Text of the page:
The Communists and the fascists are planning large, nationwide demonstrations for October 7. I happened to stumble across a ''rehearsal' demonstration on Mariinsky Square in St. Petersburg on September 21. The Communists gathered under their red banners and portraits of Stalin. The fascists collected more menacingly a little distance off, threatening a local news photographer who tried to photograph them with their paraphernalia. A few black fascist banners mingled with the red Communist ones as the rally came together. Army Special Forces tried to keep a low profile on side streets around the square. A few tourists walked by, oblivious, as if moving through an alternative universe.

Many of the signs were inflammatory and political, but one middle-aged man off to the side held a poster that summed up the frustration: ''All 1996 without wages. Time to change the system.'

Periodically, massive demonstrations like the October 7 one are announced, and take place, but so far the worst free-floating fears of the general populace have not been fulfilled. (My companion on September 21 reminded me that the last time we had walked these streets together, a year and a half before, had been the day of a general strike.) There has not yet been another coup, or a riot. Not one of the mainstream St. Petersburg newspapers even reported the ''rehearsal' demonstration in the next day's news. And, sure enough, October 7 passed without more than a ripple of unrest.

What people fear is the future. They can keep living with what is, the old life, but they are terribly afraid of what a new life may look like. They can deal with everything as it comes, the worst part is not knowing what will be next. And so, with every lurch in the economy, even the most level-headed rush to buy up supplies of what they think will be needed-sugar, salt, or rice. Shortages encourage hoarding goods, and hoarding exacerbates the shortages.

Most are neither Communists nor fascists. They try to live with as little as possible reference to their government, as they have done now for decades. Evgeny Primakov may be the new prime minister, but people talking of him fumble to recall his name, or maybe they pretend to having forgotten it.

It's the same old life, but now illuminated by glitzy ads for German clothing, French perfume, and American cigarettes. When I met a Russian friend I had encountered first in New Hampshire, he took me out to lunch not for shashlik at one of the Russian cafes that are open on every block, but for a cheeseburger at an American-style fast-food cafeteria.

General attitudes towards our own country are complex. There are some people who expect America to bail them out with one flick of a checkbook, and others who think that we are deliberately trying to bring Russia down to ruin. Denis Maslov, a University of New Hampshire graduate from St. Petersburg who now studies political science as a doctoral candidate at Columbia University, wrote an article for the newspaper Smena explaining to his compatriots that Russia is really very low on the list of American foreign-policy interests these days.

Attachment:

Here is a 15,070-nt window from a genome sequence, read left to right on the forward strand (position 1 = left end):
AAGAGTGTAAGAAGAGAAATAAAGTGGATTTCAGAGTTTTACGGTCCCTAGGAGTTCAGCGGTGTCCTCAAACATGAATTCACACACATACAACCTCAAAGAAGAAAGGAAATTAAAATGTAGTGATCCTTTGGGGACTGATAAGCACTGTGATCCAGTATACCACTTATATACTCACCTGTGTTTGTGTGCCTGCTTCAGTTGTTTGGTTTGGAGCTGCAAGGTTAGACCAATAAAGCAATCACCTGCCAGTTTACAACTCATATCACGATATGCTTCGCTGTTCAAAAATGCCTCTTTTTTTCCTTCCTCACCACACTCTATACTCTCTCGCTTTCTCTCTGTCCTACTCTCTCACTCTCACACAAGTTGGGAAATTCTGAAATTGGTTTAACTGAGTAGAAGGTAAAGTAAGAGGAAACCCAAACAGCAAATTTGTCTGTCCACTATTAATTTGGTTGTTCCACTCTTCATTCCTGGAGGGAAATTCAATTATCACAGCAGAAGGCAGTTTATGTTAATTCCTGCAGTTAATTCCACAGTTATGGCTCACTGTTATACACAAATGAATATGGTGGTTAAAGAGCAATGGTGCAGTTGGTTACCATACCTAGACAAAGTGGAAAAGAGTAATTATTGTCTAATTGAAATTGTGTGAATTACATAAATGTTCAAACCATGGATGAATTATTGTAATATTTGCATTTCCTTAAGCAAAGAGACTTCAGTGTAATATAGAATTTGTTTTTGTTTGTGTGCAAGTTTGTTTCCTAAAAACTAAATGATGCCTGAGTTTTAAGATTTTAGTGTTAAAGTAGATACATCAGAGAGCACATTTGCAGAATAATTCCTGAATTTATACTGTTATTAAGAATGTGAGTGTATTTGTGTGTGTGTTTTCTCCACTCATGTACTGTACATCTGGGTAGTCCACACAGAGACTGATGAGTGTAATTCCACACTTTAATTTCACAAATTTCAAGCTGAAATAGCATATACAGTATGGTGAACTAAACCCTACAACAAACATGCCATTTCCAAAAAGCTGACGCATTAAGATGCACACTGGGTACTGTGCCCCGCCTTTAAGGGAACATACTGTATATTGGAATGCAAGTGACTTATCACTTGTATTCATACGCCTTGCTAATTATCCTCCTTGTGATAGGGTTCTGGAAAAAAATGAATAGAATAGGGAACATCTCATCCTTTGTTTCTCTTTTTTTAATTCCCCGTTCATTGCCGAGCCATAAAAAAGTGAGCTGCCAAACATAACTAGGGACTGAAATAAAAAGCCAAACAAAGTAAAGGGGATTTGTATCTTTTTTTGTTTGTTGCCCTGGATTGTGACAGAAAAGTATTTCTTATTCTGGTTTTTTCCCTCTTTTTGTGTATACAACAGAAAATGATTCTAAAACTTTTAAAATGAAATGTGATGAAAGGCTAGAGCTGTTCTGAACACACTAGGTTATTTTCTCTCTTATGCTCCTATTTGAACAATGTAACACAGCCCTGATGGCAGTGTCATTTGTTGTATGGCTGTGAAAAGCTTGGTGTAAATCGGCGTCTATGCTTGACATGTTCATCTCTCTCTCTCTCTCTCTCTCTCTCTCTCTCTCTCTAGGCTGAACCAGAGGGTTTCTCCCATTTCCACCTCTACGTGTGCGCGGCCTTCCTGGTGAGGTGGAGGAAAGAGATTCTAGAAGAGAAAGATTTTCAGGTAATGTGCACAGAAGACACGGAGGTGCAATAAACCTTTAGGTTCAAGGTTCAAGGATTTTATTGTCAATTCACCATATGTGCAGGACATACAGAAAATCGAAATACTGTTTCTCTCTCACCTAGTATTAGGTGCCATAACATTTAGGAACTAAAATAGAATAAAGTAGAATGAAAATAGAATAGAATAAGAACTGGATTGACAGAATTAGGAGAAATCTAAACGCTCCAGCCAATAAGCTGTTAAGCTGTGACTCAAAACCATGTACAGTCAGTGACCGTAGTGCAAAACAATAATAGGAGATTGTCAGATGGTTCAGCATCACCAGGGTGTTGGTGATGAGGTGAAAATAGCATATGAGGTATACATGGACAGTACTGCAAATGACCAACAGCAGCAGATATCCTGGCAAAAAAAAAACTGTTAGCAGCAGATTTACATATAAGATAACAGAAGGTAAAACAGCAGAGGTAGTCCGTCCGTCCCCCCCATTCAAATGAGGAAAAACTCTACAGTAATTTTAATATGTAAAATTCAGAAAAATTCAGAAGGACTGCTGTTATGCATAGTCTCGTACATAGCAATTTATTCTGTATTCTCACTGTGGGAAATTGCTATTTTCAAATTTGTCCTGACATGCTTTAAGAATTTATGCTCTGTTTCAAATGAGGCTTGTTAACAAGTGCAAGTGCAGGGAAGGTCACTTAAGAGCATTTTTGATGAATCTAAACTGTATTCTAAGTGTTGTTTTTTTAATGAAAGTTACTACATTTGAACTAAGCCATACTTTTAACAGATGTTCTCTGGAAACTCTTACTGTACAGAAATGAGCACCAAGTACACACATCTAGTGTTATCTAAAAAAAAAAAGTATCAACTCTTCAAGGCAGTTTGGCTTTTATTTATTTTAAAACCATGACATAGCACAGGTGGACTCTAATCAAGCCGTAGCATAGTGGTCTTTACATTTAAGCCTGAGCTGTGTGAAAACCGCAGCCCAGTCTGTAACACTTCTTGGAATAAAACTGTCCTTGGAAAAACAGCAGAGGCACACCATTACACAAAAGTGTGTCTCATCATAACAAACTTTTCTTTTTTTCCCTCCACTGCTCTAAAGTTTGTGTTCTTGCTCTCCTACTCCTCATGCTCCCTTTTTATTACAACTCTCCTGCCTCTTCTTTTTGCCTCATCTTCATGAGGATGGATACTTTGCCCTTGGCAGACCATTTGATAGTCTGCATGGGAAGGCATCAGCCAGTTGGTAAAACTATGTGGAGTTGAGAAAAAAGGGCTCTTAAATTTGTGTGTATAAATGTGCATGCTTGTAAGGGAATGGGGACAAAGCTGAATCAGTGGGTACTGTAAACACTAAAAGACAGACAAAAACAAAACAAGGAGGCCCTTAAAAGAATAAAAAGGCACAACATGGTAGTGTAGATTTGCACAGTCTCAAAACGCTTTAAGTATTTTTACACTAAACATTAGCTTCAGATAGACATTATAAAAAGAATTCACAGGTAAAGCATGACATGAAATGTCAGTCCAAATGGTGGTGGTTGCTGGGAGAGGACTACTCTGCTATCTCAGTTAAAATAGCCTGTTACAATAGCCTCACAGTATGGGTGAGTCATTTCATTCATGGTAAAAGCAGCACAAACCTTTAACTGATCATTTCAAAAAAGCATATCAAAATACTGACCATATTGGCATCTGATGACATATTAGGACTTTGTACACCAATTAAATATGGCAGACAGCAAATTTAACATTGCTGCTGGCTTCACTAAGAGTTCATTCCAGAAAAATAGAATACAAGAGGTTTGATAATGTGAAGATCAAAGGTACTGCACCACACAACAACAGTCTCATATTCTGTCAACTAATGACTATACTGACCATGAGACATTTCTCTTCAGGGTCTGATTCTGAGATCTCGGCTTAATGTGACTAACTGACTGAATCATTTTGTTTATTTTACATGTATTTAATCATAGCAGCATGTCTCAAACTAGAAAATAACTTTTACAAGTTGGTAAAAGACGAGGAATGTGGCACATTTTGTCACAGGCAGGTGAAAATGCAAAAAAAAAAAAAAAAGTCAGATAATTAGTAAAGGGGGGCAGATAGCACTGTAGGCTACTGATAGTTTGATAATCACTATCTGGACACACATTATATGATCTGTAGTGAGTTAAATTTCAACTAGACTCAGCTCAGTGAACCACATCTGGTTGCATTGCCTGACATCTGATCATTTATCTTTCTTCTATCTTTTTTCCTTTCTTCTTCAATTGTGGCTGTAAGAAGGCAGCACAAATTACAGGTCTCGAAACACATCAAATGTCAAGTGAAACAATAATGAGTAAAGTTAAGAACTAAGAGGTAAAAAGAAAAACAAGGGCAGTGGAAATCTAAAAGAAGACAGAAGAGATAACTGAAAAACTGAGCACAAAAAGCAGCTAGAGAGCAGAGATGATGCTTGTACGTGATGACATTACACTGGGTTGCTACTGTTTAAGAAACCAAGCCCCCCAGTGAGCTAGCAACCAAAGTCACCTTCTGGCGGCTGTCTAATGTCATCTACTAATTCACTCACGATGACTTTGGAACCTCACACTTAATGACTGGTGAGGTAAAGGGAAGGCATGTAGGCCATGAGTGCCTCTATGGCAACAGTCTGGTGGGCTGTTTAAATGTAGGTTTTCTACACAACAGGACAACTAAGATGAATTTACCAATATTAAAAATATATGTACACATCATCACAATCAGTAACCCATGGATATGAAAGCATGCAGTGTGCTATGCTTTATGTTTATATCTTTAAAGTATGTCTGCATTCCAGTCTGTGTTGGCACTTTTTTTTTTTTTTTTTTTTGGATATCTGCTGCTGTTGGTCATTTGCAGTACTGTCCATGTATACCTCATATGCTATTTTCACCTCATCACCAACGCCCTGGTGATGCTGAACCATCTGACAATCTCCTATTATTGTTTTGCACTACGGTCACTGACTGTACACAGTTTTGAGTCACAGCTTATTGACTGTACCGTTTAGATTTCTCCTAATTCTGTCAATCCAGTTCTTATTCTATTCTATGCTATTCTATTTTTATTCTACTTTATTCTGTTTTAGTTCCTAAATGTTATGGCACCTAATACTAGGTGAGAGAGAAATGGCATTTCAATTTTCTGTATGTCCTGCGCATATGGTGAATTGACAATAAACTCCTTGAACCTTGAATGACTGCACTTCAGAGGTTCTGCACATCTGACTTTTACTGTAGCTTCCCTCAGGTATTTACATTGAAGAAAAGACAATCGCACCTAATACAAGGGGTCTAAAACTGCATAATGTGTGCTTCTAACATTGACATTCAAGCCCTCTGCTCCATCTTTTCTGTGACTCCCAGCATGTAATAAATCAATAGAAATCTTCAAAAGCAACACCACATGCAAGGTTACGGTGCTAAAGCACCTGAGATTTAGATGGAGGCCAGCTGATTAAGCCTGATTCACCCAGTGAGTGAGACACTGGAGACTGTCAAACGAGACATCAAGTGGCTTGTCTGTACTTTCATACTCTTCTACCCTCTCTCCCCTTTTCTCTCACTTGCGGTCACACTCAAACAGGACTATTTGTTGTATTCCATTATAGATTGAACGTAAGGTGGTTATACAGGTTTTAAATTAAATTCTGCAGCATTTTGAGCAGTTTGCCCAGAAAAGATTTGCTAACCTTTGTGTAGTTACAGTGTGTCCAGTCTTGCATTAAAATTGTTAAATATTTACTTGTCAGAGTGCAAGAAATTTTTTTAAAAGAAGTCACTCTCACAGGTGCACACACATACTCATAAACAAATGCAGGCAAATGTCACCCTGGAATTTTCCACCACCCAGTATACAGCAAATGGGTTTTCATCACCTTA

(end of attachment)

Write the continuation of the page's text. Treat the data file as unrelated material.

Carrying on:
Likewise, Russian foreign policy is not centered on American or western European political interests, but on Russian interests. Historically, Russian foreign policy interests have always been concerned with the southern border and expansion eastward from Central Europe. Nowadays, oil pipeline routes control a lot of how to think about the southern border. Historically also, Russia has always wanted to be taken seriously as a great power in Europe.

My friend Maslov himself was back in his home country to visit his family and renew his passport. For this, his mother had to get a pass from the military administration, because he is susceptible to the draft. The officer who spoke to his mother told her that she was very lucky that she had not brought her son with her, or that he had not come by himself. ''You would not have seen him again,' he said.

Denis would have been swept up immediately into the army, with the right to only one telephone call home to say where he was. Friends advised him to be careful in public places where soldiers gathered: they might snatch him up. Several other people confirmed stories like these, but I am still not sure how much reality they represent, and how much is just the climate of uneasy rumor.

As I write these words, and look over the photographs of the demonstration, I know that they are the stories and images that will fill a newspaper, and create or confirm a picture of Russia for its readers. It is much harder to convey the daily laughter and the busy streets, the food that is still generously available, if you have the money, and the lively culture of a complex nation. Did I see violence? Yes, a fistfight broke out at a poetry reading during an argument over what poetry really is. Did I flinch at signs of anti-semitism? Yes, but on the evening of the Jewish New Year my devout Russian Orthodox hostess stayed up late to welcome me home with traditionally Jewish apples and honey.

And ten rubles? When I left, at the end of September, they could buy me five bus rides, or a small book, or a little less than a half bottle of Baltika beer. The ruble was trading officially at sixteen to the dollar, and everybody knew it.

J. Kates is a poet and literary translator who lives in Fitzwilliam, New Hampshire.